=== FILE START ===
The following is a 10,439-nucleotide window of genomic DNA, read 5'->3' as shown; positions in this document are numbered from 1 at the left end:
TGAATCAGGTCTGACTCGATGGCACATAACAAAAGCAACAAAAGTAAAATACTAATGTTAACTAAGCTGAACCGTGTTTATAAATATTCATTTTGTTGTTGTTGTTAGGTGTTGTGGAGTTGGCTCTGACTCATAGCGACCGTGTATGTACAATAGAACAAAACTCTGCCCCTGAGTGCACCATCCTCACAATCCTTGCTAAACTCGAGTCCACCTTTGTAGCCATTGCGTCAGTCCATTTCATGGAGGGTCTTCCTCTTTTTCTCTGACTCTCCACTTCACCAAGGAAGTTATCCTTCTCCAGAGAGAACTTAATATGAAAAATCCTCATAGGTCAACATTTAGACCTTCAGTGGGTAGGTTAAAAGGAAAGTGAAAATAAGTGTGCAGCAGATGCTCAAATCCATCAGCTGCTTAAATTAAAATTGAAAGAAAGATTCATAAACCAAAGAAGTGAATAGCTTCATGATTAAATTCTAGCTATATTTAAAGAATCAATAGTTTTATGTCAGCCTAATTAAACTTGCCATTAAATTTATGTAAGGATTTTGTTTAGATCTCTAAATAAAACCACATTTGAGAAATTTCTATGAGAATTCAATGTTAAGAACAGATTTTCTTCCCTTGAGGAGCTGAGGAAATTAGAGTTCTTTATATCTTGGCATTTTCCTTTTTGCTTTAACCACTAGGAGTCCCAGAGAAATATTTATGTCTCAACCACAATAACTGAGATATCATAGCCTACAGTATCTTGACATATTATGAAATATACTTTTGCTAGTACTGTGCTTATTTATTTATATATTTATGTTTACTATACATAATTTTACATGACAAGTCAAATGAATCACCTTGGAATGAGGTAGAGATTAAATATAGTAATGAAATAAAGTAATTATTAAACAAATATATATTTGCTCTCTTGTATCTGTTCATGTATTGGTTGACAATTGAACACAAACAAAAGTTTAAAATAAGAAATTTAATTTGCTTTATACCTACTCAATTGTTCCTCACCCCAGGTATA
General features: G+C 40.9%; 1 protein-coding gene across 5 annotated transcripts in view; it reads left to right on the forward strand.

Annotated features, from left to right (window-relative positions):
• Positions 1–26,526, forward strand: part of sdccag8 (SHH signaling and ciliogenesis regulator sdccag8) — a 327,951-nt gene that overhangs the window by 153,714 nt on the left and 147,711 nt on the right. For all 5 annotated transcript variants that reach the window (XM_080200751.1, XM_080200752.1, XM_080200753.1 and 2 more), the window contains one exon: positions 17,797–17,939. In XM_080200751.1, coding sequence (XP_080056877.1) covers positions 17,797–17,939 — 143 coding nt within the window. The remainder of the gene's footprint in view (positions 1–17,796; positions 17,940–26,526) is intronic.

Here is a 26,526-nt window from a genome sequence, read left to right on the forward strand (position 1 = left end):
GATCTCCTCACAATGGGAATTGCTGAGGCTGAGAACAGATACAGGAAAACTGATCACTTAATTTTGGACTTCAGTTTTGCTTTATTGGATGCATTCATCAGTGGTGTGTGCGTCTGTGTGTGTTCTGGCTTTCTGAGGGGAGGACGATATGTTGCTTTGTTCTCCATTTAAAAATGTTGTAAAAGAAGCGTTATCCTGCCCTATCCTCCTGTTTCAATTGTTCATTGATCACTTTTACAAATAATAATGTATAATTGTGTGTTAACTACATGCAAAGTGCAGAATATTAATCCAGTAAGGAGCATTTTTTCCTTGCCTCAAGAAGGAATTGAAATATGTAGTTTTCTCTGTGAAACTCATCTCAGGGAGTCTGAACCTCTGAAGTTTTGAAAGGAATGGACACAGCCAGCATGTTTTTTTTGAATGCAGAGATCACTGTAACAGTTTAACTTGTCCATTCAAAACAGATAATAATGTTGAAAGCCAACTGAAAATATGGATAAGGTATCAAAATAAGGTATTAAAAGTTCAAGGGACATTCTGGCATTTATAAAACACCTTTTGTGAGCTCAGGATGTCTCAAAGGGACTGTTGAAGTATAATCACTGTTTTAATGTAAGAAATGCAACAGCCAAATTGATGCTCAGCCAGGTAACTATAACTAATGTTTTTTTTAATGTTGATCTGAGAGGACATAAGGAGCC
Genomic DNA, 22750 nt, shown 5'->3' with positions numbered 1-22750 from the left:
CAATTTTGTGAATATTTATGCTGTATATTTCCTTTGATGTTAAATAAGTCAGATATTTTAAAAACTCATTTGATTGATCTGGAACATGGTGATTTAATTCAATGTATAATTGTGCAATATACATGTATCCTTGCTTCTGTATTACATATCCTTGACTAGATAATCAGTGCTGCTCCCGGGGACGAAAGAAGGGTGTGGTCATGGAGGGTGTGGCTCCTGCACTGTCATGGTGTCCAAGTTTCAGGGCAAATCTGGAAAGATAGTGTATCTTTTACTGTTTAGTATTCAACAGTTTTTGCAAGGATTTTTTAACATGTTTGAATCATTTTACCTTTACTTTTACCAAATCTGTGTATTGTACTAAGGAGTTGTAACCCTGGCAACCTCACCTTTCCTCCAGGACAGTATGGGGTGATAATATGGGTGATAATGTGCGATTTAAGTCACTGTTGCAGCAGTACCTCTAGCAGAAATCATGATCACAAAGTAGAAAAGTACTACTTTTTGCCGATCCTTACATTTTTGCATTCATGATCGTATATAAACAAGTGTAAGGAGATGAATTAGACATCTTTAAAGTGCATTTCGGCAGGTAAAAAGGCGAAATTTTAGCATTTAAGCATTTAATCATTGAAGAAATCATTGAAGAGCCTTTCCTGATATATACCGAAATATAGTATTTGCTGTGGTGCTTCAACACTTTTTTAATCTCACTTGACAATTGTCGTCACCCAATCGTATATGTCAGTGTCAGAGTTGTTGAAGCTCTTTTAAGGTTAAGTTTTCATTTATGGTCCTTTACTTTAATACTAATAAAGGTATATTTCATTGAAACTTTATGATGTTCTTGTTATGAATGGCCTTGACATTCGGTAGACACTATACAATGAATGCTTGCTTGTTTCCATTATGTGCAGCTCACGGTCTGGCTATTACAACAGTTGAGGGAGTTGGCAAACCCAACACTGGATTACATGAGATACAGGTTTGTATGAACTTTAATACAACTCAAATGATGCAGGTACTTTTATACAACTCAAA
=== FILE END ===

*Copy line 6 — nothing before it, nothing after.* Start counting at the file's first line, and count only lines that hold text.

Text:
Here is a 26,526-nt window from a genome sequence, read left to right on the forward strand (position 1 = left end):